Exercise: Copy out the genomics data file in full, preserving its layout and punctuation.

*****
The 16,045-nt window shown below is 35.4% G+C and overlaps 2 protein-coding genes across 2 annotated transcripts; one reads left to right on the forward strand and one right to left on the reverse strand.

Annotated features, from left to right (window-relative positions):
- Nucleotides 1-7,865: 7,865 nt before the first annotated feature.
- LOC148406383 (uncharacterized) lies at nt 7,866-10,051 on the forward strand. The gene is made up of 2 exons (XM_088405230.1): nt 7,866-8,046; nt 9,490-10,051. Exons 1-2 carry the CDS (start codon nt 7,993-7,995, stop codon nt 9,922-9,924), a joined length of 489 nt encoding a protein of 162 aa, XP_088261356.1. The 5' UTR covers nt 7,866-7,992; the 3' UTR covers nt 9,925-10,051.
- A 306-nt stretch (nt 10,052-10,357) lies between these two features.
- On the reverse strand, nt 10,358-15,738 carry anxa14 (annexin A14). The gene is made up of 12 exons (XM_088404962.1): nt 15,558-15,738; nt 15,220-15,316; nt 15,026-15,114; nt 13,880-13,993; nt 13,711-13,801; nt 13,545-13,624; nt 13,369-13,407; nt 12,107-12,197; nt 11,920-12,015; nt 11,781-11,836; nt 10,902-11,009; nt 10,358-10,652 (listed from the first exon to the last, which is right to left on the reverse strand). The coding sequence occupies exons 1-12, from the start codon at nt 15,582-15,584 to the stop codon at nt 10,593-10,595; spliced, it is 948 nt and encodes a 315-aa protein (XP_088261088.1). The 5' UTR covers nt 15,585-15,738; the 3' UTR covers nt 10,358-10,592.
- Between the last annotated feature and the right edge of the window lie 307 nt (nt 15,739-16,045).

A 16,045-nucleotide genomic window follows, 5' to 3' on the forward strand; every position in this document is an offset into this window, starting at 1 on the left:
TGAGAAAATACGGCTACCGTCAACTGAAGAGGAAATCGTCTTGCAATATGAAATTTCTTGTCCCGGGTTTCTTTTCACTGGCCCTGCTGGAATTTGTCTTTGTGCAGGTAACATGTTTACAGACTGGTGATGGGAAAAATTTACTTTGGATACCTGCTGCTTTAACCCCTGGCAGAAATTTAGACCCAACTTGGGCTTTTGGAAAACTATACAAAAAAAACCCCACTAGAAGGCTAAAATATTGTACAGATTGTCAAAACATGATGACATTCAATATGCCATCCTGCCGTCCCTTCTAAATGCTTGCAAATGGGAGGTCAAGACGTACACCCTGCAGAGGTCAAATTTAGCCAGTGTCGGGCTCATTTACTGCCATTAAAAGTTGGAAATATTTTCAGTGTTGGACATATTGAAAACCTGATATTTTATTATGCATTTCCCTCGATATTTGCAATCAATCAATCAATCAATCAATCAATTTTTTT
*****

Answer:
The 16,045-nt window shown below is 35.4% G+C and overlaps 2 protein-coding genes across 2 annotated transcripts; one reads left to right on the forward strand and one right to left on the reverse strand.

Annotated features, from left to right (window-relative positions):
- Nucleotides 1-7,865: 7,865 nt before the first annotated feature.
- LOC148406383 (uncharacterized) lies at nt 7,866-10,051 on the forward strand. The gene is made up of 2 exons (XM_088405230.1): nt 7,866-8,046; nt 9,490-10,051. Exons 1-2 carry the CDS (start codon nt 7,993-7,995, stop codon nt 9,922-9,924), a joined length of 489 nt encoding a protein of 162 aa, XP_088261356.1. The 5' UTR covers nt 7,866-7,992; the 3' UTR covers nt 9,925-10,051.
- A 306-nt stretch (nt 10,052-10,357) lies between these two features.
- On the reverse strand, nt 10,358-15,738 carry anxa14 (annexin A14). The gene is made up of 12 exons (XM_088404962.1): nt 15,558-15,738; nt 15,220-15,316; nt 15,026-15,114; nt 13,880-13,993; nt 13,711-13,801; nt 13,545-13,624; nt 13,369-13,407; nt 12,107-12,197; nt 11,920-12,015; nt 11,781-11,836; nt 10,902-11,009; nt 10,358-10,652 (listed from the first exon to the last, which is right to left on the reverse strand). The coding sequence occupies exons 1-12, from the start codon at nt 15,582-15,584 to the stop codon at nt 10,593-10,595; spliced, it is 948 nt and encodes a 315-aa protein (XP_088261088.1). The 5' UTR covers nt 15,585-15,738; the 3' UTR covers nt 10,358-10,592.
- Between the last annotated feature and the right edge of the window lie 307 nt (nt 15,739-16,045).

A 16,045-nucleotide genomic window follows, 5' to 3' on the forward strand; every position in this document is an offset into this window, starting at 1 on the left:
TGAGAAAATACGGCTACCGTCAACTGAAGAGGAAATCGTCTTGCAATATGAAATTTCTTGTCCCGGGTTTCTTTTCACTGGCCCTGCTGGAATTTGTCTTTGTGCAGGTAACATGTTTACAGACTGGTGATGGGAAAAATTTACTTTGGATACCTGCTGCTTTAACCCCTGGCAGAAATTTAGACCCAACTTGGGCTTTTGGAAAACTATACAAAAAAAACCCCACTAGAAGGCTAAAATATTGTACAGATTGTCAAAACATGATGACATTCAATATGCCATCCTGCCGTCCCTTCTAAATGCTTGCAAATGGGAGGTCAAGACGTACACCCTGCAGAGGTCAAATTTAGCCAGTGTCGGGCTCATTTACTGCCATTAAAAGTTGGAAATATTTTCAGTGTTGGACATATTGAAAACCTGATATTTTATTATGCATTTCCCTCGATATTTGCAATCAATCAATCAATCAATCAATCAATTTTTTT